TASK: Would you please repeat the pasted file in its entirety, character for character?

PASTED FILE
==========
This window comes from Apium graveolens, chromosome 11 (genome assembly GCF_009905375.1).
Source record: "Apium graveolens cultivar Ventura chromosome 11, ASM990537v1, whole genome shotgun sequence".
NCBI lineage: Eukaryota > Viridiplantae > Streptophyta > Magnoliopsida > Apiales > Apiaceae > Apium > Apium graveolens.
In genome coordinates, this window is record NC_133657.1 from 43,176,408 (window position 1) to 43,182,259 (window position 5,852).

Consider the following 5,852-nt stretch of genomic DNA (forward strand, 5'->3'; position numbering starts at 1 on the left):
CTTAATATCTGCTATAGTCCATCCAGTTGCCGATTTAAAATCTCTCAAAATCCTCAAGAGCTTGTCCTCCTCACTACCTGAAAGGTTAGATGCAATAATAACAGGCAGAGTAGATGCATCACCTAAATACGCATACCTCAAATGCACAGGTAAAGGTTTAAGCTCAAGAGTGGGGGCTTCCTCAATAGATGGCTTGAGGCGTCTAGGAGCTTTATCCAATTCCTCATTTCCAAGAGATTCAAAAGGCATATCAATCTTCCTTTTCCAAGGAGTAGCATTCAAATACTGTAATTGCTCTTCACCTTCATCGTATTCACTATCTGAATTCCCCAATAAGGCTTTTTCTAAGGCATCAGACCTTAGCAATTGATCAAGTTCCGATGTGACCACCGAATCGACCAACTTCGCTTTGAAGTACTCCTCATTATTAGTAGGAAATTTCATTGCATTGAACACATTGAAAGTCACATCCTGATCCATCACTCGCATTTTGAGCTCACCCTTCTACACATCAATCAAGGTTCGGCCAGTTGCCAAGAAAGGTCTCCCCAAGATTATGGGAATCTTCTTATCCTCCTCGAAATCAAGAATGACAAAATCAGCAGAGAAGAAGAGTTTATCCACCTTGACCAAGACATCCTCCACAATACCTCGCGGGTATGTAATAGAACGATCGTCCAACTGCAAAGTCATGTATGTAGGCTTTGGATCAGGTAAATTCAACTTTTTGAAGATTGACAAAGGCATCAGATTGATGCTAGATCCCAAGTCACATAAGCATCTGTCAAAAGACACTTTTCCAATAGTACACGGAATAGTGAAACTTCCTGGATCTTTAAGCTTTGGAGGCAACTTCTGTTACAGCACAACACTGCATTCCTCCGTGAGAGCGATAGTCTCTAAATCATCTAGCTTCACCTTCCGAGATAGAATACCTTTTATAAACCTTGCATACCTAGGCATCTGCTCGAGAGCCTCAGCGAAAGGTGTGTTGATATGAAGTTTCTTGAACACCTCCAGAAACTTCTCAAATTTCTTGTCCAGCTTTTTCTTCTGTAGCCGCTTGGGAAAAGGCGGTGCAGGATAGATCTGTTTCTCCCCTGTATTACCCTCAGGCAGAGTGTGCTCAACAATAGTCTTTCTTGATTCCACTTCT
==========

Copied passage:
This window comes from Apium graveolens, chromosome 11 (genome assembly GCF_009905375.1).
Source record: "Apium graveolens cultivar Ventura chromosome 11, ASM990537v1, whole genome shotgun sequence".
NCBI lineage: Eukaryota > Viridiplantae > Streptophyta > Magnoliopsida > Apiales > Apiaceae > Apium > Apium graveolens.
In genome coordinates, this window is record NC_133657.1 from 43,176,408 (window position 1) to 43,182,259 (window position 5,852).

Consider the following 5,852-nt stretch of genomic DNA (forward strand, 5'->3'; position numbering starts at 1 on the left):
CTTAATATCTGCTATAGTCCATCCAGTTGCCGATTTAAAATCTCTCAAAATCCTCAAGAGCTTGTCCTCCTCACTACCTGAAAGGTTAGATGCAATAATAACAGGCAGAGTAGATGCATCACCTAAATACGCATACCTCAAATGCACAGGTAAAGGTTTAAGCTCAAGAGTGGGGGCTTCCTCAATAGATGGCTTGAGGCGTCTAGGAGCTTTATCCAATTCCTCATTTCCAAGAGATTCAAAAGGCATATCAATCTTCCTTTTCCAAGGAGTAGCATTCAAATACTGTAATTGCTCTTCACCTTCATCGTATTCACTATCTGAATTCCCCAATAAGGCTTTTTCTAAGGCATCAGACCTTAGCAATTGATCAAGTTCCGATGTGACCACCGAATCGACCAACTTCGCTTTGAAGTACTCCTCATTATTAGTAGGAAATTTCATTGCATTGAACACATTGAAAGTCACATCCTGATCCATCACTCGCATTTTGAGCTCACCCTTCTACACATCAATCAAGGTTCGGCCAGTTGCCAAGAAAGGTCTCCCCAAGATTATGGGAATCTTCTTATCCTCCTCGAAATCAAGAATGACAAAATCAGCAGAGAAGAAGAGTTTATCCACCTTGACCAAGACATCCTCCACAATACCTCGCGGGTATGTAATAGAACGATCGTCCAACTGCAAAGTCATGTATGTAGGCTTTGGATCAGGTAAATTCAACTTTTTGAAGATTGACAAAGGCATCAGATTGATGCTAGATCCCAAGTCACATAAGCATCTGTCAAAAGACACTTTTCCAATAGTACACGGAATAGTGAAACTTCCTGGATCTTTAAGCTTTGGAGGCAACTTCTGTTACAGCACAACACTGCATTCCTCCGTGAGAGCGATAGTCTCTAAATCATCTAGCTTCACCTTCCGAGATAGAATACCTTTTATAAACCTTGCATACCTAGGCATCTGCTCGAGAGCCTCAGCGAAAGGTGTGTTGATATGAAGTTTCTTGAACACCTCCAGAAACTTCTCAAATTTCTTGTCCAGCTTTTTCTTCTGTAGCCGCTTGGGAAAAGGCGGTGCAGGATAGATCTGTTTCTCCCCTGTATTACCCTCAGGCAGAGTGTGCTCAACAATAGTCTTTCTTGATTCCACTTCT